1. Baller Dale
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    Baller Dale Member

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    The importance of HOW in a short story?

    Discussion in 'General Writing' started by Baller Dale, Mar 16, 2012.

    I'm writing a short story (about 3,000 words) about a bank robbery and I'm considering NOT explaining HOW they actually rob the bank. So for instance, it begins with them fleeing the bank and the crux of the story is the escape. Will the reader be annoyed because they don't know HOW they robbed the bank? Is including the description of the actual robbery imperative?
     
  2. shadowwalker
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    shadowwalker Contributing Member Contributor

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    Nope. The only possible caveat to that is if there were some detail of the robbery which upped the stakes for their capture - was it armed robbery, was someone injured or killed, that type of thing. And those details could, of course, be included without other details of the robbery. Otherwise, as a reader, I would only care about the fact that a robbery had taken place.
     
  3. doghouse
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    doghouse Member

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    It's your story, write it how you want. 'Tis that simple.

    There are elements that make up a good short story, as long as they are addressed, then all good.
     
  4. minstrel
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    minstrel Leader of the Insquirrelgency Staff Supporter Contributor

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    I don't think so. If the story is about the escape, then the actual robbery isn't really part of it. When you're writing a short story, you have to focus on what's relevant - there's no room for anything else.

    I keep thinking of stories like Poe's "The Cask of Amontillado." The narrator is taking revenge on a man named Fortunato, but it's never clearly explained why. In the first lines, the narrator claims Fortunato insulted him, but the insult isn't specified or dramatized. We only see the revenge. Obviously Poe, who was one of the great early masters of the short story form, didn't think the insult was important. He just focused on what he thought was important - the revenge story he wanted to tell.
     
  5. Rumwriter
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    Rumwriter Active Member

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    The way you describe it sounds great. The reader will fill in the gaps with what they picture the robbery should have looked. Trust your reader to do this. And they way you have it, it sounds like the story starts off in the middle of some great action. I'd be interested to read it.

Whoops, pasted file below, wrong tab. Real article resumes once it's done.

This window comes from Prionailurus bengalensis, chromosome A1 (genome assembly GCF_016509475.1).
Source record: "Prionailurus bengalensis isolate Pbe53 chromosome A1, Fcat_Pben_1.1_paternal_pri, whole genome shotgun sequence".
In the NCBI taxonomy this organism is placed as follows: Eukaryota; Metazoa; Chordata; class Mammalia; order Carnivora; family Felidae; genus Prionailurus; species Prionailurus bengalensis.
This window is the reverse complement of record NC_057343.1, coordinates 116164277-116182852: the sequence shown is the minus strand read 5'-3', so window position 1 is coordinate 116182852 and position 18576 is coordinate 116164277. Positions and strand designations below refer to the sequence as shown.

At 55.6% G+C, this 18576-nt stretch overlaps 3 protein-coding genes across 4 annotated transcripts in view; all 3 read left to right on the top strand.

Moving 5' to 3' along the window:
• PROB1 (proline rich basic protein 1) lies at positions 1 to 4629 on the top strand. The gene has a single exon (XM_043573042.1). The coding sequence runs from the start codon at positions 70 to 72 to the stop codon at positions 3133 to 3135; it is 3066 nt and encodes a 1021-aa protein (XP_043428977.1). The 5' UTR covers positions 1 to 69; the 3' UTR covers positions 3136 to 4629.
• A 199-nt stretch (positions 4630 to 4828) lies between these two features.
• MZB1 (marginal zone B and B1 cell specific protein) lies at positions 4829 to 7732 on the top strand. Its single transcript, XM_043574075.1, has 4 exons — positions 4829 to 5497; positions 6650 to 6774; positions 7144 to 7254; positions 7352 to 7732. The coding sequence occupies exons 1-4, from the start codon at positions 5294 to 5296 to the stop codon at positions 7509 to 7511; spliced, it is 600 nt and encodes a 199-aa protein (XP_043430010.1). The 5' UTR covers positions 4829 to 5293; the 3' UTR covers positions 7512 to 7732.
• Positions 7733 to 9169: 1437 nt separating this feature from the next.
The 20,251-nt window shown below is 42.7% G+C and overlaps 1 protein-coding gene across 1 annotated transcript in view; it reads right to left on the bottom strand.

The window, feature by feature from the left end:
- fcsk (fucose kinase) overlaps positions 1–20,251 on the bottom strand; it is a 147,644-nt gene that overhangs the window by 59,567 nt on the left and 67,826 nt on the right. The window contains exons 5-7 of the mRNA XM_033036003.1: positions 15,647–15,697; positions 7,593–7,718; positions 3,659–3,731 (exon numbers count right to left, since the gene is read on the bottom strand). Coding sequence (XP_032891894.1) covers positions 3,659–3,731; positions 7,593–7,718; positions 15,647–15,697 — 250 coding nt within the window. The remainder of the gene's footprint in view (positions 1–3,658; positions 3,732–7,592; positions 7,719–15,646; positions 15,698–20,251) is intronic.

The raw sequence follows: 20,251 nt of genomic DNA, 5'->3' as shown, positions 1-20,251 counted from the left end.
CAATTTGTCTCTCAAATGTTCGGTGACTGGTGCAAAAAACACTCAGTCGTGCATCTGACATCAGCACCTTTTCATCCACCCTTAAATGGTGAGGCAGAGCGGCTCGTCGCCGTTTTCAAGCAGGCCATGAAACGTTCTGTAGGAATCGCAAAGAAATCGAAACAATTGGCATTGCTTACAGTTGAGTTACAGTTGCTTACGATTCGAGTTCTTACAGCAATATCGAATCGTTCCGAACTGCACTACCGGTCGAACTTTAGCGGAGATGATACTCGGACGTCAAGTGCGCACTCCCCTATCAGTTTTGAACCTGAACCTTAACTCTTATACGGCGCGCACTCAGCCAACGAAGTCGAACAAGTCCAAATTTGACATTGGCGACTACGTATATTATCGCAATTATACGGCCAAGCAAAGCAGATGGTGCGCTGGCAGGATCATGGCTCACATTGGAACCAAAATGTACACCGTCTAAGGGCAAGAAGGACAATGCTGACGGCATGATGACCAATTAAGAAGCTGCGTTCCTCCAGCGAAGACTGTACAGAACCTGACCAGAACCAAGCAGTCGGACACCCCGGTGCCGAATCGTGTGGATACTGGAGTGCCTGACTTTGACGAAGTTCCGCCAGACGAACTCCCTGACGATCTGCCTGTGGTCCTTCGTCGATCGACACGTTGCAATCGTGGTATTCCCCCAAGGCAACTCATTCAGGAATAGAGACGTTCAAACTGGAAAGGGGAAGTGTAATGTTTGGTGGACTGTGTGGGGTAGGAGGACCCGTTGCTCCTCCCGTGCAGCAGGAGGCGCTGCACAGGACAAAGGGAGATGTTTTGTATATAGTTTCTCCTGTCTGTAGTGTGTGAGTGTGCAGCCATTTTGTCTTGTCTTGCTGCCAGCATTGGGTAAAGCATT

6. mammamaia
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    mammamaia nit-picker-in-chief Contributor

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    ditto all of the above...
     
  7. marcuslam
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    marcuslam Senior Member

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    Running from the police sounds just as exciting as the actual robbery. Perhaps more exciting, in fact. I think it's fine.
     
  8. erik martin
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    erik martin Contributing Member

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    You don't need to show the robbery or describe how it was done; that doesn't sound like the point of your story. You are concerned with the aftermath. Start there and don't look back.
     
  9. Shpob
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    Shpob New Member

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    Minstrel is absolutely right. In a short story, there's no room for a lot of things.
    In fact, I've heard the opinion that "A short story is like a novel, but with all the boring bits taken out".
    You need to define a single focus to the story. Perhaps it's the MC's worry that they'll get caught. Perhaps it's the chaos of the robbery escape.
    It might be necessary to make a quick defining mention of what happened during the robbery, but it may not be. In any case, no: reader's won't be put off if you don't explain the robbery in detail any more than if you leave out details on the robber's dog back home. It's just not important if it's not the focus of the story.
     

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